Day two: Give me liberty, or give me drinks
The Research Department here at Bowling in the Dark recently completed an exhaustive cross-cultural national survey, compiling detailed information about average Americans’ familiarity with their nation’s history. We’ve learned that despite a significant emphasis on American history at all levels of public schooling, most Americans’ grasp of their own national origins can be disappointingly spotty.
For example, the following are some of the better-informed answers we received regarding a short list of prominent figures from the American Revolution:
“it depends on what the meaning of the word ‘cherry’ is.”
Thomas Jefferson: In-depth research has shown that Thomas Jefferson may have slept with one of his slaves. A tiny community of pedantic nitpickers1 said something about Jefferson writing something or other, holding some sort of office, and maybe hanging out with, like, French people or something, but honestly, we couldn’t find any real Americans who actually gave a crap. As the director of the Thomas Jefferson Institute explained, “Dude, he was having sex. That’s fucking awesome.”
John Paul Jones: Sea captain, scourge of the British Navy, and Led Zeppelin bassist, 1775–1980. Remarkably well-preserved for a 263-year-old.2 When ordered by the captain of the HMS Serapis to keep the noise down, he famously replied, “I have not yet turned on my amp!”
Benjamin Franklin: a famous colonial inventor, writer, publisher, statesman, and amateur kite-flyer, Franklin was the first to prove the theory that, when electrocuted, the average American shits his pants in a most undignified manner. To hide his shame, Franklin moved to France, where became famous for wearing a fur cap.
Nathan Hale: Gave one single measly life to his country, and has spent the last two hundred fifty years dining out on it. “I regret that I blah blah blah something, something, whatever.” Why don’t you just shut up and pay your own bar tab once in a while, you big fat freeloader.
John Adams: Star of the movie musical 1776, this often-marginalized hero of the republic was reintroduced to the American public and a whole new generation of awestruck schoolchildren as the voice of a talking car.
Samuel Adams: the Beer Guy. Yep, that’s right, probably the most recognizable hero from the American Revolution—except, of course, for the dude that had sex—is Samuel Adams, the guy that makes that beer. Rather than delve into the complex and probably disappointing reasons why this is the case, or get into a tirade about the state of the American educational system,3 let’s just recognize this for what it is—a really convenient segue into discussing today’s beer selection:
Samuel Adams Coastal Wheat, Boston Beer Company, Boston, Massachusetts (or possibly Cincinnati, Ohio).
While I rarely refuse a wheat beer if one is offered to me, I don’t usually go out of my way to order them. I don’t generally mind the flavor, but something about their murkiness is off-putting. A clear drink (such as last installment’s Carlsberg) is trustworthy: you can tell there’s no disgusting little floaties in it. And a stout—Guinness, for example—is fine too, because frankly it could be filled with a handful of hammered little tadpoles swimming every which way, and I wouldn’t have any idea. So that’s fine. A wheat beer, on the other hand, seems actually designed to be hazy—as if it’s taunting me—and I’m not a big fan of that.4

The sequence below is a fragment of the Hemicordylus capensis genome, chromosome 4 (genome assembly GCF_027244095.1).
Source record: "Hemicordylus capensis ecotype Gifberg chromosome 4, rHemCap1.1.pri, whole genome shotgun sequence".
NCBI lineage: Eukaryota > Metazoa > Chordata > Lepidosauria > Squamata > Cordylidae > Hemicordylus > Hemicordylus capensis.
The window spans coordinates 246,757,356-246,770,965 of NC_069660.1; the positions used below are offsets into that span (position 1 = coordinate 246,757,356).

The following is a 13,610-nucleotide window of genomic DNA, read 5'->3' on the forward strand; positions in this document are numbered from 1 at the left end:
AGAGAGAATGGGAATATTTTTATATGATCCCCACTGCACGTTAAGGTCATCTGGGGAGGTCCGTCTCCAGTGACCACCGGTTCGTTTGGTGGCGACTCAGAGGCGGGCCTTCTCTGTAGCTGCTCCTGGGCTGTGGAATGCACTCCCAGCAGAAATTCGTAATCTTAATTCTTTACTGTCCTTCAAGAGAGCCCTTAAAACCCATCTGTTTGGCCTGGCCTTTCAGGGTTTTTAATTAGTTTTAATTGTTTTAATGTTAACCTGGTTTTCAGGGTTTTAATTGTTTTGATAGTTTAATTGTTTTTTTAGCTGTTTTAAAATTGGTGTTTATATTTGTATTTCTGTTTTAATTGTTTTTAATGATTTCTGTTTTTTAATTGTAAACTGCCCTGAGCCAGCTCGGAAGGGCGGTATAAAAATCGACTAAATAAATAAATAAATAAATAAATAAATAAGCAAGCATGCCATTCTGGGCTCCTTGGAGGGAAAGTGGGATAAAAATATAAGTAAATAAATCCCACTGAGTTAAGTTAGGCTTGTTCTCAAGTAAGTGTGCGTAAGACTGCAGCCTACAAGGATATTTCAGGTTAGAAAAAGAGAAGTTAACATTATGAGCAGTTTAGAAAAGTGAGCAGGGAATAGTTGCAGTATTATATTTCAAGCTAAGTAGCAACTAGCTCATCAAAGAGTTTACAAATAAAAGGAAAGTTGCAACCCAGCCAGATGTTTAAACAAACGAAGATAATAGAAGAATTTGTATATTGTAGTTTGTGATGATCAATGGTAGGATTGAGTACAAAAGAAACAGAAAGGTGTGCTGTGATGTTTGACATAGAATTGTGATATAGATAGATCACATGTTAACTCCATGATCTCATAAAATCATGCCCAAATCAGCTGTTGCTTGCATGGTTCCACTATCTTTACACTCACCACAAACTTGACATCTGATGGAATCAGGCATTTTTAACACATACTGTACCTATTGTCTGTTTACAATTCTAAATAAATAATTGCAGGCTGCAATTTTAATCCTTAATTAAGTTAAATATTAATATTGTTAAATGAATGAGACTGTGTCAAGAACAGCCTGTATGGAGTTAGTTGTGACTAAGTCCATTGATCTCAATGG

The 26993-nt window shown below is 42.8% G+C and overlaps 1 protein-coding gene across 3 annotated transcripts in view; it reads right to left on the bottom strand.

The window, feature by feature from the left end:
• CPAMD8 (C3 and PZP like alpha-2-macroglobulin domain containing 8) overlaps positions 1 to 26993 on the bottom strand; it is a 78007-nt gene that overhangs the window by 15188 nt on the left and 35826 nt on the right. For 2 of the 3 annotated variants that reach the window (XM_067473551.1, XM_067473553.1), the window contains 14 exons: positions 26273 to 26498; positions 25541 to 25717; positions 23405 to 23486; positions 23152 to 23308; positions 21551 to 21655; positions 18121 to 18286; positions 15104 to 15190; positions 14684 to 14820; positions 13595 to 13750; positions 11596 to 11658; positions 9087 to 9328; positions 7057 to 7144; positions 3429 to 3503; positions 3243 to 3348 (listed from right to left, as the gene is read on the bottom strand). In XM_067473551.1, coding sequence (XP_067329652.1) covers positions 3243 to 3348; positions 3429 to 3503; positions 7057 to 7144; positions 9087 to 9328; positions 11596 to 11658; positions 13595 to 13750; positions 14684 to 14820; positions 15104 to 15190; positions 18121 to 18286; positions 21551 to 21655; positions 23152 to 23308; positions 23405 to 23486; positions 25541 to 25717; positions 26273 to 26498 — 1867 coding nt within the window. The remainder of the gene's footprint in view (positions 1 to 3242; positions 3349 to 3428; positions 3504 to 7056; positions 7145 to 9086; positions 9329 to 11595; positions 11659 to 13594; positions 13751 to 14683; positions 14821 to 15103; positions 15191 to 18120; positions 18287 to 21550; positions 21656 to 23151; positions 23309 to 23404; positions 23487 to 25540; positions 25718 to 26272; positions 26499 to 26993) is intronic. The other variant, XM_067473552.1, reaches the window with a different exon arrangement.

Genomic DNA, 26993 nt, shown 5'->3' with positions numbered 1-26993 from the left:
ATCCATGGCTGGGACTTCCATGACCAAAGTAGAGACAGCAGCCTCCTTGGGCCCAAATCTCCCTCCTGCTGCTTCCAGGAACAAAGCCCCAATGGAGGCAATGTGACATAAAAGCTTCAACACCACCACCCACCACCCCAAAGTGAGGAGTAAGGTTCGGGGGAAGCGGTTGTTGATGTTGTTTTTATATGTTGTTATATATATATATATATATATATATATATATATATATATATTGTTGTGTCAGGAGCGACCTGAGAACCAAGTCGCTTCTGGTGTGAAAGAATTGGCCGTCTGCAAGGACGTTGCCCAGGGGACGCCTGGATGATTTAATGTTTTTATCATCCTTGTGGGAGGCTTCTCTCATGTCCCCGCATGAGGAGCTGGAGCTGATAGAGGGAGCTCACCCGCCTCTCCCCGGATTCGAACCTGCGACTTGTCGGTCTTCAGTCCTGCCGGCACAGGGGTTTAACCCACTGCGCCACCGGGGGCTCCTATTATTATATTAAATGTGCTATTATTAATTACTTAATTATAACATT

Sam Adams’ Coastal Wheat did indeed come out of the bottle a touch cloudy, though not as much as I’d expected. I sensed a slightly fruity odor, and sure enough, a quick glance at the label confirmed that this is a “Wheat Ale brewed with Lemon Peel.” The label fails to explain, however, why the beer is brewed with the shittiest part of the lemon, the part that nobody ever, ever eats. I suspect that the Redcoats took all the genuinely edible parts of our colonial lemons, leaving stout patriots like Adams to throw whatever scraps they could find into their beer. We’re lucky the Boston Beer Company chose this recipe; research indicates that Samuel Adams had also developed brews that made use of fish heads, newsprint, and tea leaves dredged back out of Boston Harbor.
That said, though, Samuel Adams Coastal Wheat is a pretty good beer. It’s a refreshing break after a long day of whatever the hell it is I do all day. While I may not go out of my way to buy it for myself any time soon—in part because I still have almost 90% of the Mystery Case left—I certainly wouldn’t turn one down if it were offered to me.
Some Guy’s abitrary but indisputably accurate rating for Samuel Adams Coastal Wheat: Two (2) lanterns hanging in the steeple of the Old North Church.
For more of Some Guy’s Adventures through the Pint Glass, check here: Day 1 Day 2 Day 3 Day 4 Day 5 Day 6
1. I think they described themselves as “historians,” whatever the hell that means.
2. He must be Haitian.
3. Or the possibility that I may have simply made up one or two of the above facts about our founding fathers, and the American public’s beliefs about them. It’s also possible that I made up the survey . . . and also our Research Department.
4. I drink pulp-free orange juice, too, which at least means I’m consistent. I don’t see any reason why you’d need or want to know what kind of orange juice I drink, though, which is why I’ve put it here in the footnotes. Don’t tell me you actually waste time reading the footnotes.